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Mother of hit-and-run boy: 'We could have been mourning this Christmas'

Five months after doctors told Tremont Seals' mom that her son may not survive or ever make meaningful movements again, the now-8-year-old boy sat on the floor of their den playing with his remote control cars.

The cars were gifts from strangers from all over Buffalo and around the country who heard about his story: On the night of Independence Day, he was at a neighborhood party at Trinidad Park when a car hit him and fled the scene.

Tremont was hit so hard he was tossed under a parked car. His father, Richard Seals, found him unconscious and not breathing. Having suffered a traumatic brain injury, the boy spent a month at the old Women and Children's Hospital of Buffalo before he was transferred to the Children's Institute of Pittsburgh.

Now at home, he's made extraordinary progress. He can walk and talk. His left side is still a little shaky, and the scar on his brow hasn't gone away quite yet. He's reading again, though not quite at the level he was before he was hit. But he is ready to go back to school.

"Hi. Thank you," Tremont beamed about all of the kindness – and toys – he has received.

His mother, Tameka Jones, who has been at her son's side nonstop all this time, is thankful that he's come so far along.

"It's emotional," she said, sitting on her couch looking at Tremont stacking his cars on top of each other. "This could have been so different. We could have been mourning this Christmas. I'm grateful."

Yet Jones is also angry that whoever hit Tremont not only didn't pull over to help her little boy, but also has never been caught and hasn't come forward to take responsibility.

"It bothers me a lot now," she said. "It's been so long now. I can't believe someone's out there living a normal life."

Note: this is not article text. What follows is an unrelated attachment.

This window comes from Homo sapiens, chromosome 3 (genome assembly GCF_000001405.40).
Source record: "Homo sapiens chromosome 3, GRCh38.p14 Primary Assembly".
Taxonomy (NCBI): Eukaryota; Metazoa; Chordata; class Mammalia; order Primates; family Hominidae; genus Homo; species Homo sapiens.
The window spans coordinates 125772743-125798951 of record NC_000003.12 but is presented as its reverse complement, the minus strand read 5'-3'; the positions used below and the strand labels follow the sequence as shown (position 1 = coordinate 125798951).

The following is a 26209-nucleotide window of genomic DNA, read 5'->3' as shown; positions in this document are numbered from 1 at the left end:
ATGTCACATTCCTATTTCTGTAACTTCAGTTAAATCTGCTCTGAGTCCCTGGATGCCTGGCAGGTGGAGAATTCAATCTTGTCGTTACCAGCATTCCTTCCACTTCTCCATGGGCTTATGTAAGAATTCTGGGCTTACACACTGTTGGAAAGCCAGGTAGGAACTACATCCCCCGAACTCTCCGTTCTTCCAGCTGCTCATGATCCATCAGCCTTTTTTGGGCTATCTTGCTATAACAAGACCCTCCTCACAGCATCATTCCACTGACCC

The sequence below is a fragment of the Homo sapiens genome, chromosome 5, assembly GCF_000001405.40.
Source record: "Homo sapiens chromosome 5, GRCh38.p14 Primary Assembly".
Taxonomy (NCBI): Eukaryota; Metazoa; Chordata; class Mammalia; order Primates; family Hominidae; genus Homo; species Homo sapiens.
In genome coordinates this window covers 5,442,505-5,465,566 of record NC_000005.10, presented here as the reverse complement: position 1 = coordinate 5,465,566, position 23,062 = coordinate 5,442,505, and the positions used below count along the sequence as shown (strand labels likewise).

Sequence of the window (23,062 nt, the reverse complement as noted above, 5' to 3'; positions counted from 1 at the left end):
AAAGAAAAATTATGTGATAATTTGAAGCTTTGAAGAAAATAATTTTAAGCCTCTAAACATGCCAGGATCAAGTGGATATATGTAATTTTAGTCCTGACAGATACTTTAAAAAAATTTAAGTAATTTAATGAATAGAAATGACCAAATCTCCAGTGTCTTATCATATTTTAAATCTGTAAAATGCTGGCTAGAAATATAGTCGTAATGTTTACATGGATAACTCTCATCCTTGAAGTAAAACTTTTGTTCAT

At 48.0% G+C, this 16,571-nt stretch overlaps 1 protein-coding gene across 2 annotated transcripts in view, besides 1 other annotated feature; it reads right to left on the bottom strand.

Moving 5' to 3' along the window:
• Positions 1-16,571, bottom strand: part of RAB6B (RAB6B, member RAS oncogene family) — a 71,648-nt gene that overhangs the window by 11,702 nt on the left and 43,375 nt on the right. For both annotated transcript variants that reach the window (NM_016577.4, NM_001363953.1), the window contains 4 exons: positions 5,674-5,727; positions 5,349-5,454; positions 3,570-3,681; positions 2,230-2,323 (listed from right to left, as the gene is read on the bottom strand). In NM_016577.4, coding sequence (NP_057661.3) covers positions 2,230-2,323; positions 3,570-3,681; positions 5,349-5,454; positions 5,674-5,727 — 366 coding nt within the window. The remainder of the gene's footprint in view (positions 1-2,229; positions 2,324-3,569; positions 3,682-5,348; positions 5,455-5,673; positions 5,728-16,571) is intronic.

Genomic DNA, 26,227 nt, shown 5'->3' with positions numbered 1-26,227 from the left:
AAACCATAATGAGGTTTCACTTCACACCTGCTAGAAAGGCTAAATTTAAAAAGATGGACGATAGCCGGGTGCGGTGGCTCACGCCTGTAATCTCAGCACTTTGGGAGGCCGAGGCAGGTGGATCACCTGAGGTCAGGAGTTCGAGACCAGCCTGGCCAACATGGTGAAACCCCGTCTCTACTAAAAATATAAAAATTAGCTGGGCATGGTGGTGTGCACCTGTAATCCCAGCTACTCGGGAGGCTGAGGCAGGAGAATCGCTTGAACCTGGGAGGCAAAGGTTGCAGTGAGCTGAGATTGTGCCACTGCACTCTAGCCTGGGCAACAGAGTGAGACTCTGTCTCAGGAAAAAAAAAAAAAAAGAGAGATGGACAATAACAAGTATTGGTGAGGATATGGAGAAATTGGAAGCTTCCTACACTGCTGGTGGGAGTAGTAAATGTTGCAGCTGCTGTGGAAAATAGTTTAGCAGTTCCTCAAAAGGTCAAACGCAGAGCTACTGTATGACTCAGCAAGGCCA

17 hit-and-runs in 2017

It bothers the Erie County District Attorney John Flynn, too.

"That's my biggest pet peeve of the whole year," Flynn said. "My biggest pet peeve is that we haven't been able to solve this case. No one's come forward."

Investigators had a lead at one point, Flynn said, "but that did not come to fruition."

There have been 17 serious hit and runs in Erie County this year. Twelve have been resolved, either through arrests or pleas.

The DA doesn't understand why there have been so many.

"The message I've been preaching for the whole year is, if you suspect that you hit something, do the morally right thing and get out and see what happened. If you leave the scene and we catch you, that could result in a charge that you would not have had in the first place."

Leaving the scene of a serious-injury accident is a felony and is punishable by up to four years in prison.

Investigators are still pursuing the open cases, Flynn said.

Tremont still has a long way to go

Tremont Seals, left, in a family photo, and right, in a photo of him in his hospital bed at Women and Children's Hospital in Buffalo. (Provided by the Seals family)

For Tremont's mother, the lack of resolution in her son's case, combined with the months spent in the hospital and the round-the-clock care she's been giving him, is taking its toll.

"I feel like I have post-traumatic stress," Jones said.

In addition to Tremont, Jones has three daughters and another son. She's also pregnant – due in January.

"Mommy, how is it to be pregnant?" Tremont asks her, sitting on her lap.

"It's different," Jones said, laughing. "It's tiring."

"I never want to be pregnant," Tremont said. He then offered to make dinner for the family.

Tremont's not ready to take on tasks like that, Jones said. While he is doing much better, he still has a long way to go before he's back to how he was.

Tremont was always an energetic child, but since the accident, he's become more impulsive.

"He doesn't think before he says anything," she said.